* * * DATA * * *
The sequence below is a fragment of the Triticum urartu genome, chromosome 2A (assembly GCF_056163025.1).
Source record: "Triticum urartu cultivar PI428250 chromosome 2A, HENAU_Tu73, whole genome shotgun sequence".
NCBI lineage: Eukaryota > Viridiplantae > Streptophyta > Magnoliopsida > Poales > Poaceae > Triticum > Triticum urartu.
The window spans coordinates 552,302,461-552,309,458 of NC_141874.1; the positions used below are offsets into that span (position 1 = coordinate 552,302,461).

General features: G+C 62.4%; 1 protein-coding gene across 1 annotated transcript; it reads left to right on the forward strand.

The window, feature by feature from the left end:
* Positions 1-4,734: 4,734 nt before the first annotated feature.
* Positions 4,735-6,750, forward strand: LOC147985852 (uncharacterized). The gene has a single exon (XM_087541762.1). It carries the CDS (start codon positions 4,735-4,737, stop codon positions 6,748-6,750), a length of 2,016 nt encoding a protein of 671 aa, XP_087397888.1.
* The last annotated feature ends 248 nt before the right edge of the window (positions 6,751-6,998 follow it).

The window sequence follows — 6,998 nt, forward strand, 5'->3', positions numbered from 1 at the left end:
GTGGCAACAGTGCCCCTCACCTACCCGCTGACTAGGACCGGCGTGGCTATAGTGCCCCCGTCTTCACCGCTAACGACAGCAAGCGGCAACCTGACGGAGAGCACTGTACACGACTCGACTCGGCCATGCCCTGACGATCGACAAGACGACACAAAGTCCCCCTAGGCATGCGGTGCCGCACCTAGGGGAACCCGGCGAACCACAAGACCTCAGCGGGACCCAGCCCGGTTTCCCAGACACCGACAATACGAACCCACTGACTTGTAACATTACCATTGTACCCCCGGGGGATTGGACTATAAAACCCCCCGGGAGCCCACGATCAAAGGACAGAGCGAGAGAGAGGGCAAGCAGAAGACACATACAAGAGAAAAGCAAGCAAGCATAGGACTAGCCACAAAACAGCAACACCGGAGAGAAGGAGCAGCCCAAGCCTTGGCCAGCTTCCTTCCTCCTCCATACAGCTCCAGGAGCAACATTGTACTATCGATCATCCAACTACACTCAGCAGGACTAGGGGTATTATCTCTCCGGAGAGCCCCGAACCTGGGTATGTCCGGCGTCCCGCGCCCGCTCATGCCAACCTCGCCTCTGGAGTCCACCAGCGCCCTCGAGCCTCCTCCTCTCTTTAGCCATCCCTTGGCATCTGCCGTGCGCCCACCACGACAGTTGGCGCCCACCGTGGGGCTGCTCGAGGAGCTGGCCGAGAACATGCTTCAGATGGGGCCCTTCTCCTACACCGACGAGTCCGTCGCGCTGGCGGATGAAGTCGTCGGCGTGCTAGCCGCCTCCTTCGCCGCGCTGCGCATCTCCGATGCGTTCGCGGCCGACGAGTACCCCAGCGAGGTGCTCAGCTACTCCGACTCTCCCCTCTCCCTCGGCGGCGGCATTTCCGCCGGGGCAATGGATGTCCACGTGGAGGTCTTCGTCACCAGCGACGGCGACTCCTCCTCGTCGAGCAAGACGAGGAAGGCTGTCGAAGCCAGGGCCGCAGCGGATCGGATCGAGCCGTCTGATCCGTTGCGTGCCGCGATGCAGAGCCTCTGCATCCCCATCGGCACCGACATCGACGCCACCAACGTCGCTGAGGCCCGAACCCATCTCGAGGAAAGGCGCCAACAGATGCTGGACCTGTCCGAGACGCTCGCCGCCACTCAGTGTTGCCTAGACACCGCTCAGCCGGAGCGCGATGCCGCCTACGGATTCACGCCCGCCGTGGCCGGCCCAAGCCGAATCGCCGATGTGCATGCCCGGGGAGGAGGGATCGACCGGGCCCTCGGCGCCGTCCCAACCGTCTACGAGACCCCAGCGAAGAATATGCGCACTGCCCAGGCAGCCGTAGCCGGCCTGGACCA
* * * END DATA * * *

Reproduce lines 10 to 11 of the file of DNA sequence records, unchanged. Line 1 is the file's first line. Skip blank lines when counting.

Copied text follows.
The window sequence follows — 6,998 nt, forward strand, 5'->3', positions numbered from 1 at the left end:
GTGGCAACAGTGCCCCTCACCTACCCGCTGACTAGGACCGGCGTGGCTATAGTGCCCCCGTCTTCACCGCTAACGACAGCAAGCGGCAACCTGACGGAGAGCACTGTACACGACTCGACTCGGCCATGCCCTGACGATCGACAAGACGACACAAAGTCCCCCTAGGCATGCGGTGCCGCACCTAGGGGAACCCGGCGAACCACAAGACCTCAGCGGGACCCAGCCCGGTTTCCCAGACACCGACAATACGAACCCACTGACTTGTAACATTACCATTGTACCCCCGGGGGATTGGACTATAAAACCCCCCGGGAGCCCACGATCAAAGGACAGAGCGAGAGAGAGGGCAAGCAGAAGACACATACAAGAGAAAAGCAAGCAAGCATAGGACTAGCCACAAAACAGCAACACCGGAGAGAAGGAGCAGCCCAAGCCTTGGCCAGCTTCCTTCCTCCTCCATACAGCTCCAGGAGCAACATTGTACTATCGATCATCCAACTACACTCAGCAGGACTAGGGGTATTATCTCTCCGGAGAGCCCCGAACCTGGGTATGTCCGGCGTCCCGCGCCCGCTCATGCCAACCTCGCCTCTGGAGTCCACCAGCGCCCTCGAGCCTCCTCCTCTCTTTAGCCATCCCTTGGCATCTGCCGTGCGCCCACCACGACAGTTGGCGCCCACCGTGGGGCTGCTCGAGGAGCTGGCCGAGAACATGCTTCAGATGGGGCCCTTCTCCTACACCGACGAGTCCGTCGCGCTGGCGGATGAAGTCGTCGGCGTGCTAGCCGCCTCCTTCGCCGCGCTGCGCATCTCCGATGCGTTCGCGGCCGACGAGTACCCCAGCGAGGTGCTCAGCTACTCCGACTCTCCCCTCTCCCTCGGCGGCGGCATTTCCGCCGGGGCAATGGATGTCCACGTGGAGGTCTTCGTCACCAGCGACGGCGACTCCTCCTCGTCGAGCAAGACGAGGAAGGCTGTCGAAGCCAGGGCCGCAGCGGATCGGATCGAGCCGTCTGATCCGTTGCGTGCCGCGATGCAGAGCCTCTGCATCCCCATCGGCACCGACATCGACGCCACCAACGTCGCTGAGGCCCGAACCCATCTCGAGGAAAGGCGCCAACAGATGCTGGACCTGTCCGAGACGCTCGCCGCCACTCAGTGTTGCCTAGACACCGCTCAGCCGGAGCGCGATGCCGCCTACGGATTCACGCCCGCCGTGGCCGGCCCAAGCCGAATCGCCGATGTGCATGCCCGGGGAGGAGGGATCGACCGGGCCCTCGGCGCCGTCCCAACCGTCTACGAGACCCCAGCGAAGAATATGCGCACTGCCCAGGCAGCCGTAGCCGGCCTGGACCA